“I – I don’t know,” he says ineffectually, lapsing into a frustrated silence.


You’re young and – and surely you will have children. You will – you will be a good mother. I know it.


The pain in his eyes as he said those things . . .


She tries another tack. “Do you love me, Richard?”

Chapter Text

“What?” She can see that now she’s truly managed to shock him – to shock Richard, imperturbable Richard!


“Do you love me?” she asks again before giving him a way to escape the too-probing question. “And the king?”


He takes a deep breath and nods his agreement on the exhale.


“Let’s hope that’s enough for them.”




June 1474


Of course it is not.


Anne’s birthday has never been made much of – unsurprising at a court dominated by her mother-in-law. But this year, her eighteenth year, Margaret orders it be made a glorious occasion and Anne is not fooled. Margaret means to gather as many people as possible at Westminster to hear the last son of York beg pardon and swear fealty on bended knee before the full assembled court.


Richard is commanded to bring his nieces with him so that all may hear them styled properly – for the benefit of the York affinity – as daughters of the late Edward Plantagenet, Duke of York, and that only because the Lancastrians generously did not take that from them, though their father was an attainted traitor: eight-year-old Lady Elizabeth, six-year-old Lady Mary, and five-year-old Lady Cecily.


Anne can see the tension in Richard’s body as he kneels before King Henry and Queen Margaret. It matches the tension in the faces of the little York girls. She is reminded of the young, hopeful girl who quailed before the bad queen, the she-wolf of Anjou, and learned how to fear, but also how to fight.


“Lord Richard,” Margaret begins, sounding the perfect queen of ice. “Do you know that the usurper Edward Plantagenet, your brother, had no right to the throne and that his cause had no merit?” Margaret demands.


She sees how Richard’s eyes leave Margaret’s, looking past Margaret to her and then to the right, where his nieces huddle just beyond his line of sight, before he nods, a single jerk of a nod.


That nod is not enough for her mother-in-law. Margaret wants Richard to denounce his brother openly and repeats the question. “My lord?”


“I know it now, Your Grace,” Richard responds in, she suspects, the most even tone he can muster. He clearly knows better than to bother with an exaggerated denouncement of Edward that neither Margaret nor anyone else present will believe.


King Henry, in a highly unusual display of decisiveness, speaks up then, though his voice is tremulous. “Then I forgive you, cousin, and I pardon you.” He gives Richard the kiss of peace and one of the royal councilors steps forward with the letters patent restoring Richard to his dukedom and some of his estates.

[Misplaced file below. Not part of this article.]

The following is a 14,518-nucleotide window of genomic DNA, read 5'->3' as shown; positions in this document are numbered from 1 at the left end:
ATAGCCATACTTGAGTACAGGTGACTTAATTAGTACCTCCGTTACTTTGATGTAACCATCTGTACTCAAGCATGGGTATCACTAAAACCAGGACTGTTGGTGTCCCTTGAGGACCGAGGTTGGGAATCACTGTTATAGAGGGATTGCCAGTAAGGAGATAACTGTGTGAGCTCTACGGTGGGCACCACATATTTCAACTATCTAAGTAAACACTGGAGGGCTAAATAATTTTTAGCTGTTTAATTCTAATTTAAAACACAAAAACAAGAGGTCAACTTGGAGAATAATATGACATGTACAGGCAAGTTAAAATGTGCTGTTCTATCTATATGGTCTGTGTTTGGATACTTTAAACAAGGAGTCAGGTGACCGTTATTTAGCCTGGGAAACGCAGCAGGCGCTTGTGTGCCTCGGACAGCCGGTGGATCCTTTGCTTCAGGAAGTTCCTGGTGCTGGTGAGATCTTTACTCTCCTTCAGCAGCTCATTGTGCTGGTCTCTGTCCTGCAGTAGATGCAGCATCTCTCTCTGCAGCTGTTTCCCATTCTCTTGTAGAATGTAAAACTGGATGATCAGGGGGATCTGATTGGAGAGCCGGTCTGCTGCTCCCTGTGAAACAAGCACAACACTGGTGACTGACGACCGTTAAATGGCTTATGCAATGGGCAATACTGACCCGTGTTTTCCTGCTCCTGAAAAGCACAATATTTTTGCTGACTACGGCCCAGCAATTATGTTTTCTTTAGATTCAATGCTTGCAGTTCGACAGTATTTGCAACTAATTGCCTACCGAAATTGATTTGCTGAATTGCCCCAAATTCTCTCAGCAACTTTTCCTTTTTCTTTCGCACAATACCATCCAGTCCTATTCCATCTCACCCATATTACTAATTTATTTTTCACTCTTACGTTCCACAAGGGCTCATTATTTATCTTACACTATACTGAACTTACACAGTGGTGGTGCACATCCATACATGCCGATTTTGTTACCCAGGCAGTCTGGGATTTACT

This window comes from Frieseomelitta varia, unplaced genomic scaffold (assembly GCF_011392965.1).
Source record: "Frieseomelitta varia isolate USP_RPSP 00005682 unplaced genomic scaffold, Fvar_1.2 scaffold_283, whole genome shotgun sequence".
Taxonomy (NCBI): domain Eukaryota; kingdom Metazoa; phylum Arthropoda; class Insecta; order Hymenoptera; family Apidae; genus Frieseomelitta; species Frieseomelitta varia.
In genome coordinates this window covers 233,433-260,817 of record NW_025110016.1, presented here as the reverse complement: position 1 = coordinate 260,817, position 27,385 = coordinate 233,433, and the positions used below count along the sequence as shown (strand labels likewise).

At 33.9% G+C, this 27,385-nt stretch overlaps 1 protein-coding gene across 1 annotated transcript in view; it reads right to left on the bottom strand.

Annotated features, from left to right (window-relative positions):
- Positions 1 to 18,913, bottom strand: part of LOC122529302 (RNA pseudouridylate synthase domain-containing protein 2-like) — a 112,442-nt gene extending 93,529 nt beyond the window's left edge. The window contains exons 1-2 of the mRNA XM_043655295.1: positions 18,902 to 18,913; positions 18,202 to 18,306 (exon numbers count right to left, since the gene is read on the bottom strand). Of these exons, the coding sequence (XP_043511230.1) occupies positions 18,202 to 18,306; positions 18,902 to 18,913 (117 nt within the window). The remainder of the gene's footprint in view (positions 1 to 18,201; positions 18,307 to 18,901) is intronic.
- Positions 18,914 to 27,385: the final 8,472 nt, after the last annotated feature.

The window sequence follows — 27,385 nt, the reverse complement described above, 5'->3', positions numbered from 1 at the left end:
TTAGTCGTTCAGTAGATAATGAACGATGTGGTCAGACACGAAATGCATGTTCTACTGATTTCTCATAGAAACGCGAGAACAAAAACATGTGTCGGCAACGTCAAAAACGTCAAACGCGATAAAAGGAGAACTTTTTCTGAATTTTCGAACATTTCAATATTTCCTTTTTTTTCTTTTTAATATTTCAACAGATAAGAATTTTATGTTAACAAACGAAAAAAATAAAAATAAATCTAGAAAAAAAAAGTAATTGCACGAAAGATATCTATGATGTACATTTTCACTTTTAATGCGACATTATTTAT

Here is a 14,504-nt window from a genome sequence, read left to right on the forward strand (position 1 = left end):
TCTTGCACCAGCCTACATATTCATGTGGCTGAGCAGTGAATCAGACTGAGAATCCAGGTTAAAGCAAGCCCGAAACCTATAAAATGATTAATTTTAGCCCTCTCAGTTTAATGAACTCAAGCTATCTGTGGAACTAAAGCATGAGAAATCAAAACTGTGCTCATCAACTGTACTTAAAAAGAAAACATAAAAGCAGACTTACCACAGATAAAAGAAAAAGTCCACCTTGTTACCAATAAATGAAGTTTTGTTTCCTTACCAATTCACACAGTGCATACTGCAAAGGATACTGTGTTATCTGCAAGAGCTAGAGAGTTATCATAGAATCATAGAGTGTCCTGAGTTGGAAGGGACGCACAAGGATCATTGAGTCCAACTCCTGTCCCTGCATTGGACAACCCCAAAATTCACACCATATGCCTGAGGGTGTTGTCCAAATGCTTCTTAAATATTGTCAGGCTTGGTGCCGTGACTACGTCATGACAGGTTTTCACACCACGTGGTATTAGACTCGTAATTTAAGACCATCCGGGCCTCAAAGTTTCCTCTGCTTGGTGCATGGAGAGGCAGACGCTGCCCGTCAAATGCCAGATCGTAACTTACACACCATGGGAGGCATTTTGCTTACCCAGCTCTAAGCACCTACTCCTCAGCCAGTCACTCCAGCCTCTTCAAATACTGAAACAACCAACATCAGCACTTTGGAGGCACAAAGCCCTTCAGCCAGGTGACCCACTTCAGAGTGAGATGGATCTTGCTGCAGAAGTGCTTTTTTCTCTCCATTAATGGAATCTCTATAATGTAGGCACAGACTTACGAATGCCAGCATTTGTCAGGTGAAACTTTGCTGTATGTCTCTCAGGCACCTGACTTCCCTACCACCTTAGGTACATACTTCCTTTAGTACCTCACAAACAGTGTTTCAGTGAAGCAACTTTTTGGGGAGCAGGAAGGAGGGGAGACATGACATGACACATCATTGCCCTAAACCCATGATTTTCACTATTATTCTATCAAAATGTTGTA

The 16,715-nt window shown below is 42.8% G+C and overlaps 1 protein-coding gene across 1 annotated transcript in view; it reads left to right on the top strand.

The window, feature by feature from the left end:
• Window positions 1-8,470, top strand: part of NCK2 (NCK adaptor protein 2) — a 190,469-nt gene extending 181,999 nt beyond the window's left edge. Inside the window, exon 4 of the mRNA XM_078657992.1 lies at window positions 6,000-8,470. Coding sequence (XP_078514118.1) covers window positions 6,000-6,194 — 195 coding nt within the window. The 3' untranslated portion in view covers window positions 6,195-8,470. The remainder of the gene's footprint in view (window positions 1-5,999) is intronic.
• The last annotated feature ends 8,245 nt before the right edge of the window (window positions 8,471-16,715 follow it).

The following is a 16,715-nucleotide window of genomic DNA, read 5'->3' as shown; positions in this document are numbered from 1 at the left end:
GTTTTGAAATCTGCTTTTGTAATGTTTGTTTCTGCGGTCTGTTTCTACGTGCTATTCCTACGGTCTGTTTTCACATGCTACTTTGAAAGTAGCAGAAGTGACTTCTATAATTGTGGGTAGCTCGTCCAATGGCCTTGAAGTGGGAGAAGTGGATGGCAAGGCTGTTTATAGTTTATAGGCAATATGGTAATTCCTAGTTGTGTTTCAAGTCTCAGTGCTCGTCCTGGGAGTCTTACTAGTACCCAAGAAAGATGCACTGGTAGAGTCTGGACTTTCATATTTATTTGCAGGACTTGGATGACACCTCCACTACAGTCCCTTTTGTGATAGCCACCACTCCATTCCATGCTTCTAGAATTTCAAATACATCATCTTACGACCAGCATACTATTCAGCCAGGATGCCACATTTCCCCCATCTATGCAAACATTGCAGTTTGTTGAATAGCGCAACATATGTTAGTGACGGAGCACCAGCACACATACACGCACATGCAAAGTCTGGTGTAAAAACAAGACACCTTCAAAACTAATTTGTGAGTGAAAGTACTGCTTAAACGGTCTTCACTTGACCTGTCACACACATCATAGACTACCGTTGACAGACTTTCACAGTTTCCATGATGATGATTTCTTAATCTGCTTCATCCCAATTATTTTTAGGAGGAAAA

Richard makes to stand, but Margaret stops him. “There is more. You may remain where you are,” she commands.


Richard silently obeys.


Margaret waves a hand to her most trusted lady, who holds out a familiar box, one that causes Anne’s heart to freeze in her chest.


She has not seen this box since her father laid hands on its sacred contents and damned them all.


“This is a fragment of the True Cross,” Margaret explains. “It is stained with the blood and tears of our Lord Jesus Christ. Lay your hands on it and let us hear you swear fealty,” she demands. They are nearly the same words she said to Anne’s father years ago.


Hands on the fragment of the True Cross, Richard pledges himself to the House of Lancaster. “I, Richard Plantagenet, Duke of Gloucester, swear to be your loyal and faithful servant from this day until the day I die.”


“I – we,” Margaret amends grudgingly. “Accept your fealty, my lord of Gloucester.” She gestures for him to stand.


King Henry smiles, eyes vacant once more, as Richard finally rises to his feet.




February 1476


She does not see Richard again until he brings his nieces to court to finalize Elizabeth’s betrothal to Henry Tudor.


It is late afternoon when they arrive and so they will not be formally presented and received until the following day, but Anne watches them from the window and something within her breaks to see Richard with the York girls. Even from a distance, she can see the girls’ smiling affection as he helps them down from their litter, a dark-haired boy at his side who is rather too young to be a squire. Though Richard is young enough to be more of an older brother than a father to his orphaned nieces, the scene still reminds her, most painfully, of what could have been.